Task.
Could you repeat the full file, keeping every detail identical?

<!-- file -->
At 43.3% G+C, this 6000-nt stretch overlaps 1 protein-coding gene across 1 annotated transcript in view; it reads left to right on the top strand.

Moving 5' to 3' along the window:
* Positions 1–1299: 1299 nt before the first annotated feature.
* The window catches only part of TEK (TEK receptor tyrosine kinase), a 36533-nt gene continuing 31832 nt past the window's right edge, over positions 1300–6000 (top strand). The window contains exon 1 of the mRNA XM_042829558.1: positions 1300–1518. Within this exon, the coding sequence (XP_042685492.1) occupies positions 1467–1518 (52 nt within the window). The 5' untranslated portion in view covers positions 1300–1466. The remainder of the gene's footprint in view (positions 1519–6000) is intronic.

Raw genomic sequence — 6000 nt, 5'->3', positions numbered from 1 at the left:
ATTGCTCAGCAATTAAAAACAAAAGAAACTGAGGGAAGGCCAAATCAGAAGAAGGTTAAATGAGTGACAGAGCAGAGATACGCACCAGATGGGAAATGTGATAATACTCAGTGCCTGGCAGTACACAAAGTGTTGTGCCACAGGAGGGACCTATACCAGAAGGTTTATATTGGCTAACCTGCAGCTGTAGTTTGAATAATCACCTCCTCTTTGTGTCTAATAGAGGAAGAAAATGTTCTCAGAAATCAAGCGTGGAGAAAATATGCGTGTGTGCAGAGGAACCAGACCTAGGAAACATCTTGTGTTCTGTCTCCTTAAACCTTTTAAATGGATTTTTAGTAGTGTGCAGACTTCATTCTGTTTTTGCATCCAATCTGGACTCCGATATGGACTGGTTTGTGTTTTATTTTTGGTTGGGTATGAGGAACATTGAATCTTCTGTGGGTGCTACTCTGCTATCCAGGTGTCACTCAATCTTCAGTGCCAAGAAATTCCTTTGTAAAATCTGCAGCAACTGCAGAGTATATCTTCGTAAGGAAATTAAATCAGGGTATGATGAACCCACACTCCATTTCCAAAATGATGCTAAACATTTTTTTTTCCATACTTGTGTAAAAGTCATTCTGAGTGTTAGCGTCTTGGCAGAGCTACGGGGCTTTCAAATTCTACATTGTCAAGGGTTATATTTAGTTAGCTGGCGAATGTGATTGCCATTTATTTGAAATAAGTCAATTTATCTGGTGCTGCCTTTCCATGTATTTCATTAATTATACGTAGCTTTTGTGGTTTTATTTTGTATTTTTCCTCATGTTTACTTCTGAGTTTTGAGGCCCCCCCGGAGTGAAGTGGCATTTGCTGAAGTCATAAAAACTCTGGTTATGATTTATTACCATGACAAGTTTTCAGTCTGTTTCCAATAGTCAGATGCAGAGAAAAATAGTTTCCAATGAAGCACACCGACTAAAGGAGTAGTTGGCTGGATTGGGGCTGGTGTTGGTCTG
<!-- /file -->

At 43.3% G+C, this 6000-nt stretch overlaps 1 protein-coding gene across 1 annotated transcript in view; it reads left to right on the top strand.

Moving 5' to 3' along the window:
* Positions 1–1299: 1299 nt before the first annotated feature.
* The window catches only part of TEK (TEK receptor tyrosine kinase), a 36533-nt gene continuing 31832 nt past the window's right edge, over positions 1300–6000 (top strand). The window contains exon 1 of the mRNA XM_042829558.1: positions 1300–1518. Within this exon, the coding sequence (XP_042685492.1) occupies positions 1467–1518 (52 nt within the window). The 5' untranslated portion in view covers positions 1300–1466. The remainder of the gene's footprint in view (positions 1519–6000) is intronic.

Raw genomic sequence — 6000 nt, 5'->3', positions numbered from 1 at the left:
ATTGCTCAGCAATTAAAAACAAAAGAAACTGAGGGAAGGCCAAATCAGAAGAAGGTTAAATGAGTGACAGAGCAGAGATACGCACCAGATGGGAAATGTGATAATACTCAGTGCCTGGCAGTACACAAAGTGTTGTGCCACAGGAGGGACCTATACCAGAAGGTTTATATTGGCTAACCTGCAGCTGTAGTTTGAATAATCACCTCCTCTTTGTGTCTAATAGAGGAAGAAAATGTTCTCAGAAATCAAGCGTGGAGAAAATATGCGTGTGTGCAGAGGAACCAGACCTAGGAAACATCTTGTGTTCTGTCTCCTTAAACCTTTTAAATGGATTTTTAGTAGTGTGCAGACTTCATTCTGTTTTTGCATCCAATCTGGACTCCGATATGGACTGGTTTGTGTTTTATTTTTGGTTGGGTATGAGGAACATTGAATCTTCTGTGGGTGCTACTCTGCTATCCAGGTGTCACTCAATCTTCAGTGCCAAGAAATTCCTTTGTAAAATCTGCAGCAACTGCAGAGTATATCTTCGTAAGGAAATTAAATCAGGGTATGATGAACCCACACTCCATTTCCAAAATGATGCTAAACATTTTTTTTTCCATACTTGTGTAAAAGTCATTCTGAGTGTTAGCGTCTTGGCAGAGCTACGGGGCTTTCAAATTCTACATTGTCAAGGGTTATATTTAGTTAGCTGGCGAATGTGATTGCCATTTATTTGAAATAAGTCAATTTATCTGGTGCTGCCTTTCCATGTATTTCATTAATTATACGTAGCTTTTGTGGTTTTATTTTGTATTTTTCCTCATGTTTACTTCTGAGTTTTGAGGCCCCCCCGGAGTGAAGTGGCATTTGCTGAAGTCATAAAAACTCTGGTTATGATTTATTACCATGACAAGTTTTCAGTCTGTTTCCAATAGTCAGATGCAGAGAAAAATAGTTTCCAATGAAGCACACCGACTAAAGGAGTAGTTGGCTGGATTGGGGCTGGTGTTGGTCTG